This year the luxury auto maker produced a unique object -- Jenny Holzer's Art Car, a BMW V12 LMR sports car painted with reflective silver maxims by the world-famous "critical poet," as BMW Magazine referred to her.
And this year BMW won Le Mans, the grueling 24-hour endurance race in the south of France, held on June 11-12. Holzer's car didn't participate in the race -- as a work of art, it is considered far too valuable to risk in competition!
But one of BMW's two entries, number 15, driven by Yannick Dalmas, Pierluigi Martini and Joachim Winkelhock, crossed the finish just a single circuit ahead of the Toyota GT-One driven by Ukyo Katayama.
The showing for BMW was much better than last year, when both BMW cars had to retire with mechanical problems only a few hours into the race. It should be noted, though perhaps it is only a coincidence, that BMW produced no Art Car in 1998.
More than 60 cars competed in Le Mans this year, with only 25 surviving to the triumphant finish. One of the more dramatic moments came early in the race, when a Mercedes CLR -- one of the favorites -- went airborne, somersaulting off the track (the driver was miraculously unhurt).
Movie fans were also watching number 54, a gold and blue Chrysler Viper driven by Paul Belmondo, son of the French movie star Jean-Paul Belmondo. American manufacturers inexplicably keep a low profile at Le Mans, and don't use the race in their U.S. marketing, but the Viper consistently overpowered the Porsche, its only competition in the street-legal class.
Will BMW produce an Art Car for 2000? It seems unlikely, says Jutta Quade, who runs the Art Car program for BMW. "A lot depends on the state of contemporary art," she told Artnet.com. "The match has to be perfect."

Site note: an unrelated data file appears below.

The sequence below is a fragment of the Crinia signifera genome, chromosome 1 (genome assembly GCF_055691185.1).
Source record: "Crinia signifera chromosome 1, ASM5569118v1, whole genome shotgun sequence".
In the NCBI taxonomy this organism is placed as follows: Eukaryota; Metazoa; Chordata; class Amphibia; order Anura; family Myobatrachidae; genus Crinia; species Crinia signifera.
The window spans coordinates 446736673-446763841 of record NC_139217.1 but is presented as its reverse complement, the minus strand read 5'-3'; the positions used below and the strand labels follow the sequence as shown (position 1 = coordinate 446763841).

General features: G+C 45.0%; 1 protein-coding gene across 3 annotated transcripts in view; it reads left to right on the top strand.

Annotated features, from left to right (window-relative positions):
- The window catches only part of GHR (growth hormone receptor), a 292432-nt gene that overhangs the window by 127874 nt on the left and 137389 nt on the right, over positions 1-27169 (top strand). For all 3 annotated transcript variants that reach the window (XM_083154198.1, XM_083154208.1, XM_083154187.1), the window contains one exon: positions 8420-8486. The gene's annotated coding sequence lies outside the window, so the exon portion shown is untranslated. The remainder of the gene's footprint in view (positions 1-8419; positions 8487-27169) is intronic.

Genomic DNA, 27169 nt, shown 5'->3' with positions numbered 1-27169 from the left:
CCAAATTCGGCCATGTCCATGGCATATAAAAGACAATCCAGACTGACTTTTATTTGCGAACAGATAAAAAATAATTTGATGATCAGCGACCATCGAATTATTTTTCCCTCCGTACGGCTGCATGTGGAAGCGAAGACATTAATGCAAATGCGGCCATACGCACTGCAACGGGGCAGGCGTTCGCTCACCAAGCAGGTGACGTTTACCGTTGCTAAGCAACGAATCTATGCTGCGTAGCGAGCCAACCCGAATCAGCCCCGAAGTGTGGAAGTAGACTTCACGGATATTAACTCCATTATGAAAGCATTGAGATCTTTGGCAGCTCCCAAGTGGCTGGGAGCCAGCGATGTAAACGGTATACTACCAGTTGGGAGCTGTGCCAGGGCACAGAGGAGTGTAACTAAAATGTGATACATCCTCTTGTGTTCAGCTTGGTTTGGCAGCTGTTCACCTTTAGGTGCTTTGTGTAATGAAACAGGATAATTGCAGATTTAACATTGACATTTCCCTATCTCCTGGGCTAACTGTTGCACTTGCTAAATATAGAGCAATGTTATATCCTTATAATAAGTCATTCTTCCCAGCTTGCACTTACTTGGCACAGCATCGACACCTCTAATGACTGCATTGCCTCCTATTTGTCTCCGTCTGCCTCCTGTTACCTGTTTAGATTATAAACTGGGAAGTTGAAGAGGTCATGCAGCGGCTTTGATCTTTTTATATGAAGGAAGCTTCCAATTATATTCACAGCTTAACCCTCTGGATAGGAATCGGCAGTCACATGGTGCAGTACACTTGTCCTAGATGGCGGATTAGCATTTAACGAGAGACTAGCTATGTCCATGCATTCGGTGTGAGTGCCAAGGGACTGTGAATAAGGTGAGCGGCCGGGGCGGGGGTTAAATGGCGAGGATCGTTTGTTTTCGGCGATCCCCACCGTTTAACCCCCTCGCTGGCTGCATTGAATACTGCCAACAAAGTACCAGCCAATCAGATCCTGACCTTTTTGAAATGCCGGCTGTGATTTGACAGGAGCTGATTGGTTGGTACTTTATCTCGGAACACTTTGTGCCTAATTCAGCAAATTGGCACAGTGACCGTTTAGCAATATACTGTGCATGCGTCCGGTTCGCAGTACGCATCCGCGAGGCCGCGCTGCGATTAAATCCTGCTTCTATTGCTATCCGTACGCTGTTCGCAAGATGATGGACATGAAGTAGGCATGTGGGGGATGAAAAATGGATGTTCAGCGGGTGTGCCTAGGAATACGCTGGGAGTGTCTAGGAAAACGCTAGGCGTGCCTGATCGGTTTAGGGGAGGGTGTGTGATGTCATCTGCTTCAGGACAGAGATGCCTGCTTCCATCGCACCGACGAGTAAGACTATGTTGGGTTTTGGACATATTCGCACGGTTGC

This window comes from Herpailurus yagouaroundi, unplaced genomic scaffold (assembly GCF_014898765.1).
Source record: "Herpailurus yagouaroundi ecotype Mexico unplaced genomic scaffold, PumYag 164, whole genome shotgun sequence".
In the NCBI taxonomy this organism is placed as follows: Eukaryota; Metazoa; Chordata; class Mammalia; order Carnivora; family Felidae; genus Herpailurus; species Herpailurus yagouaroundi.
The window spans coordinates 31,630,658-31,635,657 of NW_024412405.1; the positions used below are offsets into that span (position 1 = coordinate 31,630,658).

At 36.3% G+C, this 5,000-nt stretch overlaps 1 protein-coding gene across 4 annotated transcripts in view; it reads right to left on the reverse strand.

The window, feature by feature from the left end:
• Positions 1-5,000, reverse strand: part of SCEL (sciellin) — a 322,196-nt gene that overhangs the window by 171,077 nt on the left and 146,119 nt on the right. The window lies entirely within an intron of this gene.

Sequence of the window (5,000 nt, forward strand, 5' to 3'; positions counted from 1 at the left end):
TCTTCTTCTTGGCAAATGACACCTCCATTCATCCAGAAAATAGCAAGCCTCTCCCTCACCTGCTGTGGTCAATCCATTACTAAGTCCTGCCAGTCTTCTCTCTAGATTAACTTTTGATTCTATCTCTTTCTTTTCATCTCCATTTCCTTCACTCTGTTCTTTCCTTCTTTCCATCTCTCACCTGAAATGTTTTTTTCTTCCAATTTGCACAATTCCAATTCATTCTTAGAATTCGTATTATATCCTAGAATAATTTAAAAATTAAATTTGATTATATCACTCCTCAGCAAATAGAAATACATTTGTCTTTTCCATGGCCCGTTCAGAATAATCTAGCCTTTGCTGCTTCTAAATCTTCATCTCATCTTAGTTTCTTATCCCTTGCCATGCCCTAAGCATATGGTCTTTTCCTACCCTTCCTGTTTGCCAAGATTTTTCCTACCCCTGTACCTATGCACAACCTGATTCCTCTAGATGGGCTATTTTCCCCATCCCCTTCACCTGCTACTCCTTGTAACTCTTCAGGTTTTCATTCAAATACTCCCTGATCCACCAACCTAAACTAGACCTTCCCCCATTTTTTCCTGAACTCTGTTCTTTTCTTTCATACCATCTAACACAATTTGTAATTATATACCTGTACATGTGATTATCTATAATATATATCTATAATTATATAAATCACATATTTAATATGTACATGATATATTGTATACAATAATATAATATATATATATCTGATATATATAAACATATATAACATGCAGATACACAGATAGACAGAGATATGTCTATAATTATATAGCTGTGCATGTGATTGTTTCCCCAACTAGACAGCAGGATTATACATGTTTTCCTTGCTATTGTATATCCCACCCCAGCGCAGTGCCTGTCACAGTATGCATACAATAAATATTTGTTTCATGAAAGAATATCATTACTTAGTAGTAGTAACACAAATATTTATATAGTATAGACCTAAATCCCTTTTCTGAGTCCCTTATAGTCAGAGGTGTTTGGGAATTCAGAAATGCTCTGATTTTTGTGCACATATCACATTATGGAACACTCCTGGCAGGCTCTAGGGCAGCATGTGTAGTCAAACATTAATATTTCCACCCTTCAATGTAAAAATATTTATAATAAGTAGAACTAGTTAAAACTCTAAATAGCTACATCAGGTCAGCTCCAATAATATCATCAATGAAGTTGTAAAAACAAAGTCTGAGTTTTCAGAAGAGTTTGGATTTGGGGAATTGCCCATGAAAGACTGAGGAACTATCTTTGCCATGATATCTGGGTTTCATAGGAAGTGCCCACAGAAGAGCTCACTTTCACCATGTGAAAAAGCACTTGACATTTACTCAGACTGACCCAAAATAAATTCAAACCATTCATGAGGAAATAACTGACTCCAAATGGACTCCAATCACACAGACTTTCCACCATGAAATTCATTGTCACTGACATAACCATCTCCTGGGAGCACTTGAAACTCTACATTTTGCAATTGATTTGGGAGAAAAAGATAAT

The Holzer car is the 15th acquisition for BMW's Art Car collection, which was founded in 1975 when legendary art auctioneer and race car driver Hervé Poulain asked his friend Alexander Calder to design a color scheme for his BMW 3.0CSL. The Calder car was driven in the 1975 Le Mans race by Poulain, the American Sam Posey and the Frenchman Jean Guichet. After seven hours, Calder's BMW retired with a damaged drive shaft and has been an art exhibit ever since.
Both the Holzer and Calder cars were on view in the BMW booth at Le Mans Village. Holzer attended the event -- her first Le Mans, though her father was a car dealer -- and during a low-key ceremony officially signed her Art Car on its dashboard. At that time she also affixed the final maxim on the back of the driver's seat, a cloth patch reading "What urge will save us now that sex won't." This suggestive slogan is visible only when the car is empty.
Holzer's abstract conceptual-art slogans take on new meanings once removed from their esthetic ivory tower and extended out into the real world. Nowhere was this clash and meld of signifiers more evident than in the Art Car enterprise. Holzer's maxims seem custom-made for Le Mans. The link of auto racing with sexual drive could hardly be better said, for instance, than in the driver's-seat slogan quoted above.
Similarly, the two maxims on the rear airfoil, "Monomania is a prerequisite of success" and "Lack of charisma can be fatal," seem to describe to a T requirements for both a successful race and a successful career in the contemporary culture industry.